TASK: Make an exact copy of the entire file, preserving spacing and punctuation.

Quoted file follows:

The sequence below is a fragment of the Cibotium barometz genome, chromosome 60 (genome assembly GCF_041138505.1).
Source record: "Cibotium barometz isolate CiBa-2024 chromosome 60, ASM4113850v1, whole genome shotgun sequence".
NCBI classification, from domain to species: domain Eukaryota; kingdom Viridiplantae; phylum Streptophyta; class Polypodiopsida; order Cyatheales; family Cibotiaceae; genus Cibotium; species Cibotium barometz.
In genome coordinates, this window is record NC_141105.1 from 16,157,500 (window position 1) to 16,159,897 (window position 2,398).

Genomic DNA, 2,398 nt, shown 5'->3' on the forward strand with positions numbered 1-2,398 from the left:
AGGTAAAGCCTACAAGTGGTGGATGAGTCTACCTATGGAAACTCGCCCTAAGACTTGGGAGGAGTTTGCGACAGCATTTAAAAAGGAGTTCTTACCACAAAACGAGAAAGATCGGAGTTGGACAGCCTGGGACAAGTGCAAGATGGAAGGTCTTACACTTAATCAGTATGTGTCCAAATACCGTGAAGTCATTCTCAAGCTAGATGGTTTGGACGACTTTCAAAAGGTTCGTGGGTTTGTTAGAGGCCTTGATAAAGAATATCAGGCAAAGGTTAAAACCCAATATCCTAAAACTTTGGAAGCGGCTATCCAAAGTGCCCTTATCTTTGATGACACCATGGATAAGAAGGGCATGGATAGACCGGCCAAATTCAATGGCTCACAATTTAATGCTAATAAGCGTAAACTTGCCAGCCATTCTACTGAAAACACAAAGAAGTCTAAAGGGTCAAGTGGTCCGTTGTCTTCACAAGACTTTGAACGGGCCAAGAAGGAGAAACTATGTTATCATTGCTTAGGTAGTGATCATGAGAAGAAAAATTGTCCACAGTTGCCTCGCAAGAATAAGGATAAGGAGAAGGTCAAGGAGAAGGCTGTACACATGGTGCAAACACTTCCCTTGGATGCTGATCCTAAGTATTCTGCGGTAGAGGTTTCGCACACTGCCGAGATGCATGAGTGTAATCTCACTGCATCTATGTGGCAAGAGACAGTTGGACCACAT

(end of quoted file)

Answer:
The sequence below is a fragment of the Cibotium barometz genome, chromosome 60 (genome assembly GCF_041138505.1).
Source record: "Cibotium barometz isolate CiBa-2024 chromosome 60, ASM4113850v1, whole genome shotgun sequence".
NCBI classification, from domain to species: domain Eukaryota; kingdom Viridiplantae; phylum Streptophyta; class Polypodiopsida; order Cyatheales; family Cibotiaceae; genus Cibotium; species Cibotium barometz.
In genome coordinates, this window is record NC_141105.1 from 16,157,500 (window position 1) to 16,159,897 (window position 2,398).

Genomic DNA, 2,398 nt, shown 5'->3' on the forward strand with positions numbered 1-2,398 from the left:
AGGTAAAGCCTACAAGTGGTGGATGAGTCTACCTATGGAAACTCGCCCTAAGACTTGGGAGGAGTTTGCGACAGCATTTAAAAAGGAGTTCTTACCACAAAACGAGAAAGATCGGAGTTGGACAGCCTGGGACAAGTGCAAGATGGAAGGTCTTACACTTAATCAGTATGTGTCCAAATACCGTGAAGTCATTCTCAAGCTAGATGGTTTGGACGACTTTCAAAAGGTTCGTGGGTTTGTTAGAGGCCTTGATAAAGAATATCAGGCAAAGGTTAAAACCCAATATCCTAAAACTTTGGAAGCGGCTATCCAAAGTGCCCTTATCTTTGATGACACCATGGATAAGAAGGGCATGGATAGACCGGCCAAATTCAATGGCTCACAATTTAATGCTAATAAGCGTAAACTTGCCAGCCATTCTACTGAAAACACAAAGAAGTCTAAAGGGTCAAGTGGTCCGTTGTCTTCACAAGACTTTGAACGGGCCAAGAAGGAGAAACTATGTTATCATTGCTTAGGTAGTGATCATGAGAAGAAAAATTGTCCACAGTTGCCTCGCAAGAATAAGGATAAGGAGAAGGTCAAGGAGAAGGCTGTACACATGGTGCAAACACTTCCCTTGGATGCTGATCCTAAGTATTCTGCGGTAGAGGTTTCGCACACTGCCGAGATGCATGAGTGTAATCTCACTGCATCTATGTGGCAAGAGACAGTTGGACCACAT